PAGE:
Coastal Landslide Hazards 1:24,000-scale Maps Description
What are coastal landslide hazards?
Sea level is gradually rising along the coast of Maine. This rise in the ocean allows waves to erode beaches and flats at the base of coastal bluffs. Over time, erosion removes material from the base of a coastal bluff and steepens the face of the bluff. Sediments at the base of the bluff stabilize it, and when they are removed, the bluff is no longer in equilibrium. Only the strength of the material within the bluff holds the bluff in place. Continued erosion or lubrication of the bluff materials by ground water may overcome this internal resistance, particularly in clay bluffs, and result in a landslide. The map sidebar (pdf) contains additional information describing coastal landslide hazards.
Coastal Landslide Hazards Maps
Coastal Landslide Hazards Maps show locations of known landslides and areas of potential landslide hazard on bluffs along the Maine coast. The explanation describes factors influencing landslide risk. For more information, read the map explanation (pdf) or link to our tips for reading landslide hazard maps.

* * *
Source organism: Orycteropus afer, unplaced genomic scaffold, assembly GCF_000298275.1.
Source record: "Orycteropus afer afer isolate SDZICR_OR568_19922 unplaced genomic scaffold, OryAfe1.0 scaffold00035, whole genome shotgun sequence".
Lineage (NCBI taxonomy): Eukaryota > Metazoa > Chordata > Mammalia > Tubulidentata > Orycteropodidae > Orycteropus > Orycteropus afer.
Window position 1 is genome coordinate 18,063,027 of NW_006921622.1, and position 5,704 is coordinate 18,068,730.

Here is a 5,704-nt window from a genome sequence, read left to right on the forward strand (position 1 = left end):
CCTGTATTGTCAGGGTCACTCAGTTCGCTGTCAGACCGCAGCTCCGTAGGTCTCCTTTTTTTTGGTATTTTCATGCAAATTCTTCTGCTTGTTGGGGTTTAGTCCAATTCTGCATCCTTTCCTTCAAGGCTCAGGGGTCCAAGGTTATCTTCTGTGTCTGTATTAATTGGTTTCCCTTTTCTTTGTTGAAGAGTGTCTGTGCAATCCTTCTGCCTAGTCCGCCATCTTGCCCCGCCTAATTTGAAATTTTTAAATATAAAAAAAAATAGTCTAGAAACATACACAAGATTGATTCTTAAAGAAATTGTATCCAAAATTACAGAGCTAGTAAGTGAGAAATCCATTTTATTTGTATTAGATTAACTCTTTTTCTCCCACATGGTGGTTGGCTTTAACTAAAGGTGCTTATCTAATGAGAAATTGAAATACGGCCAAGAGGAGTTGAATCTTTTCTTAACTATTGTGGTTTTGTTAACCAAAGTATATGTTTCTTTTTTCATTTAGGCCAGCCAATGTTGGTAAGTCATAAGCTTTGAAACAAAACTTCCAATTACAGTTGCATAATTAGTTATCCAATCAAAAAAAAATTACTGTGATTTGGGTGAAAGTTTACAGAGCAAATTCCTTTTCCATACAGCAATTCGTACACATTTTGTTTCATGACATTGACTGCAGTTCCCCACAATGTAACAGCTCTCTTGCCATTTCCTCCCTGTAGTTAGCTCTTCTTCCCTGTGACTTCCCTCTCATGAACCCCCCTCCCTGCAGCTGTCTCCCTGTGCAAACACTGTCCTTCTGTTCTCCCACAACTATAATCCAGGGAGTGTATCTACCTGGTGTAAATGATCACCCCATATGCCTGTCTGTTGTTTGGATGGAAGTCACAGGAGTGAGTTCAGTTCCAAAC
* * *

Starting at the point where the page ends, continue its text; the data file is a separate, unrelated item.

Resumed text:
Uses of coastal landslide hazard information
This map provides an introduction to understanding landslide risk and guidance on what steps to take if the risk of a landslide is a concern in a particular coastal area. Landslides can occur in high coastal bluffs composed of muddy sediment. This landslide hazards map describes the internal stability of sediment bluffs.
How to obtain or view these maps
Use the Maps and Publications Search to identify printed and online publications available from the Maine Geological Survey. You can search for maps and publications by geographic area or subject. Search results are linked to online publications. To order printed materials see the ordering instructions.
Use our online landslide hazard map list to link directly to the quadrangle of your choice.
Last updated on July 15, 2015